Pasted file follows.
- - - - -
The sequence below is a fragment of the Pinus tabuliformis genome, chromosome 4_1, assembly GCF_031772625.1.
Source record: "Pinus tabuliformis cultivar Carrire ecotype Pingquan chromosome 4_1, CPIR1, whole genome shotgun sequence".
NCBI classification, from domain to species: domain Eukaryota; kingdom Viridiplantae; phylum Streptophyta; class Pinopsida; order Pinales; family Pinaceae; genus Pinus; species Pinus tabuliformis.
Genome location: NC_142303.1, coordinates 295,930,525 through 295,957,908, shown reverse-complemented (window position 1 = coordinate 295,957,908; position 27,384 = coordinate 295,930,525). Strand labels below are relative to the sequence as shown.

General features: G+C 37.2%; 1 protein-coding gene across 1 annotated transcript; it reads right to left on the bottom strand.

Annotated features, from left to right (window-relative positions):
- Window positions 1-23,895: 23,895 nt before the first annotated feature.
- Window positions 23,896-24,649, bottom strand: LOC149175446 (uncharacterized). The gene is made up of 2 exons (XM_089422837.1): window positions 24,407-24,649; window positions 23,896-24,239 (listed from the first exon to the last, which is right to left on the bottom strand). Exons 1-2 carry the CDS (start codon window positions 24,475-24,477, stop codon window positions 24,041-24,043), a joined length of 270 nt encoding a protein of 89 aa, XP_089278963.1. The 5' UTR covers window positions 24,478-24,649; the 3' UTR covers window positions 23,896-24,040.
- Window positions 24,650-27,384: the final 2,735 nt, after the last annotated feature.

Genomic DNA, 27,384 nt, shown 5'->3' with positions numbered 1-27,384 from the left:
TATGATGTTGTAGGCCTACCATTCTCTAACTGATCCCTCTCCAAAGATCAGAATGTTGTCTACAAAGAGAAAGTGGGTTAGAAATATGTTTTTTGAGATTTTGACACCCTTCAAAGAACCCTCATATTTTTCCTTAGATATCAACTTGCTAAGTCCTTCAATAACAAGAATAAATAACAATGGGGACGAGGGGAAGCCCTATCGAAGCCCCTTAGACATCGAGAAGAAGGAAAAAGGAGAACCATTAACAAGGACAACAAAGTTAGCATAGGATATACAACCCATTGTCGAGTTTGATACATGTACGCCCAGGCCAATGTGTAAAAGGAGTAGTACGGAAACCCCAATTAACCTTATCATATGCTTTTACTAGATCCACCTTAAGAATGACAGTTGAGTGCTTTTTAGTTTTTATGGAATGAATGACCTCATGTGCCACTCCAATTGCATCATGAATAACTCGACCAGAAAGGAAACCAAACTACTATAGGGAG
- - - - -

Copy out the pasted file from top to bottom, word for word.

The sequence below is a fragment of the Pinus tabuliformis genome, chromosome 4_1, assembly GCF_031772625.1.
Source record: "Pinus tabuliformis cultivar Carrire ecotype Pingquan chromosome 4_1, CPIR1, whole genome shotgun sequence".
NCBI classification, from domain to species: domain Eukaryota; kingdom Viridiplantae; phylum Streptophyta; class Pinopsida; order Pinales; family Pinaceae; genus Pinus; species Pinus tabuliformis.
Genome location: NC_142303.1, coordinates 295,930,525 through 295,957,908, shown reverse-complemented (window position 1 = coordinate 295,957,908; position 27,384 = coordinate 295,930,525). Strand labels below are relative to the sequence as shown.

General features: G+C 37.2%; 1 protein-coding gene across 1 annotated transcript; it reads right to left on the bottom strand.

Annotated features, from left to right (window-relative positions):
- Window positions 1-23,895: 23,895 nt before the first annotated feature.
- Window positions 23,896-24,649, bottom strand: LOC149175446 (uncharacterized). The gene is made up of 2 exons (XM_089422837.1): window positions 24,407-24,649; window positions 23,896-24,239 (listed from the first exon to the last, which is right to left on the bottom strand). Exons 1-2 carry the CDS (start codon window positions 24,475-24,477, stop codon window positions 24,041-24,043), a joined length of 270 nt encoding a protein of 89 aa, XP_089278963.1. The 5' UTR covers window positions 24,478-24,649; the 3' UTR covers window positions 23,896-24,040.
- Window positions 24,650-27,384: the final 2,735 nt, after the last annotated feature.

Genomic DNA, 27,384 nt, shown 5'->3' with positions numbered 1-27,384 from the left:
TATGATGTTGTAGGCCTACCATTCTCTAACTGATCCCTCTCCAAAGATCAGAATGTTGTCTACAAAGAGAAAGTGGGTTAGAAATATGTTTTTTGAGATTTTGACACCCTTCAAAGAACCCTCATATTTTTCCTTAGATATCAACTTGCTAAGTCCTTCAATAACAAGAATAAATAACAATGGGGACGAGGGGAAGCCCTATCGAAGCCCCTTAGACATCGAGAAGAAGGAAAAAGGAGAACCATTAACAAGGACAACAAAGTTAGCATAGGATATACAACCCATTGTCGAGTTTGATACATGTACGCCCAGGCCAATGTGTAAAAGGAGTAGTACGGAAACCCCAATTAACCTTATCATATGCTTTTACTAGATCCACCTTAAGAATGACAGTTGAGTGCTTTTTAGTTTTTATGGAATGAATGACCTCATGTGCCACTCCAATTGCATCATGAATAACTCGACCAGAAAGGAAACCAAACTACTATAGGGAG